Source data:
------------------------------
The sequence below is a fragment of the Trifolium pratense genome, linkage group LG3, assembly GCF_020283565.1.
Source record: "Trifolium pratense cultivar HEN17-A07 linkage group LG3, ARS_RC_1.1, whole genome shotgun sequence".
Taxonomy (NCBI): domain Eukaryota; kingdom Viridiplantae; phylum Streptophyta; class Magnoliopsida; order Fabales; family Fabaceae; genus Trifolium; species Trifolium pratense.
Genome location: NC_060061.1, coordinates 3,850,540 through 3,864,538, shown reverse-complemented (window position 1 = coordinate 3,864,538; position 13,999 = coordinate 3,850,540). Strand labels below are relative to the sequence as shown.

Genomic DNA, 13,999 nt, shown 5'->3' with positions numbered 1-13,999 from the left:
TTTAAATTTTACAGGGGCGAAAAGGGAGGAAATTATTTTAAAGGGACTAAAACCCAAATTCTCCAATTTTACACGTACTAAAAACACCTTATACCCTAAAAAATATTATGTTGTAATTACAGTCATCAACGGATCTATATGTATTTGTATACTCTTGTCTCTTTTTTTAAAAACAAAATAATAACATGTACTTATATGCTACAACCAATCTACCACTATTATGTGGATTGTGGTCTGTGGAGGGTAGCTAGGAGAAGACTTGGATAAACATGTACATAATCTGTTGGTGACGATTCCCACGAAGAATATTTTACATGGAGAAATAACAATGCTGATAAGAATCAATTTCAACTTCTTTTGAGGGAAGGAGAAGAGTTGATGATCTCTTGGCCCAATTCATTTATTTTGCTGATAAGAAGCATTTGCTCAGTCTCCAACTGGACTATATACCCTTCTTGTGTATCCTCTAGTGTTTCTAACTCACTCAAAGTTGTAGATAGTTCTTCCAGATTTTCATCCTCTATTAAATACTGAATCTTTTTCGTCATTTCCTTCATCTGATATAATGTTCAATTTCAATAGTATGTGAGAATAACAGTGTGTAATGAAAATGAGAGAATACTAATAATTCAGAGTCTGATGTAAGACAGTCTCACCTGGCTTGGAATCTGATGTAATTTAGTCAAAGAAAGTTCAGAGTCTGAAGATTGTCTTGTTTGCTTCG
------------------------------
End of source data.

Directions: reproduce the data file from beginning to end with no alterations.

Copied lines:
The sequence below is a fragment of the Trifolium pratense genome, linkage group LG3, assembly GCF_020283565.1.
Source record: "Trifolium pratense cultivar HEN17-A07 linkage group LG3, ARS_RC_1.1, whole genome shotgun sequence".
Taxonomy (NCBI): domain Eukaryota; kingdom Viridiplantae; phylum Streptophyta; class Magnoliopsida; order Fabales; family Fabaceae; genus Trifolium; species Trifolium pratense.
Genome location: NC_060061.1, coordinates 3,850,540 through 3,864,538, shown reverse-complemented (window position 1 = coordinate 3,864,538; position 13,999 = coordinate 3,850,540). Strand labels below are relative to the sequence as shown.

Genomic DNA, 13,999 nt, shown 5'->3' with positions numbered 1-13,999 from the left:
TTTAAATTTTACAGGGGCGAAAAGGGAGGAAATTATTTTAAAGGGACTAAAACCCAAATTCTCCAATTTTACACGTACTAAAAACACCTTATACCCTAAAAAATATTATGTTGTAATTACAGTCATCAACGGATCTATATGTATTTGTATACTCTTGTCTCTTTTTTTAAAAACAAAATAATAACATGTACTTATATGCTACAACCAATCTACCACTATTATGTGGATTGTGGTCTGTGGAGGGTAGCTAGGAGAAGACTTGGATAAACATGTACATAATCTGTTGGTGACGATTCCCACGAAGAATATTTTACATGGAGAAATAACAATGCTGATAAGAATCAATTTCAACTTCTTTTGAGGGAAGGAGAAGAGTTGATGATCTCTTGGCCCAATTCATTTATTTTGCTGATAAGAAGCATTTGCTCAGTCTCCAACTGGACTATATACCCTTCTTGTGTATCCTCTAGTGTTTCTAACTCACTCAAAGTTGTAGATAGTTCTTCCAGATTTTCATCCTCTATTAAATACTGAATCTTTTTCGTCATTTCCTTCATCTGATATAATGTTCAATTTCAATAGTATGTGAGAATAACAGTGTGTAATGAAAATGAGAGAATACTAATAATTCAGAGTCTGATGTAAGACAGTCTCACCTGGCTTGGAATCTGATGTAATTTAGTCAAAGAAAGTTCAGAGTCTGAAGATTGTCTTGTTTGCTTCG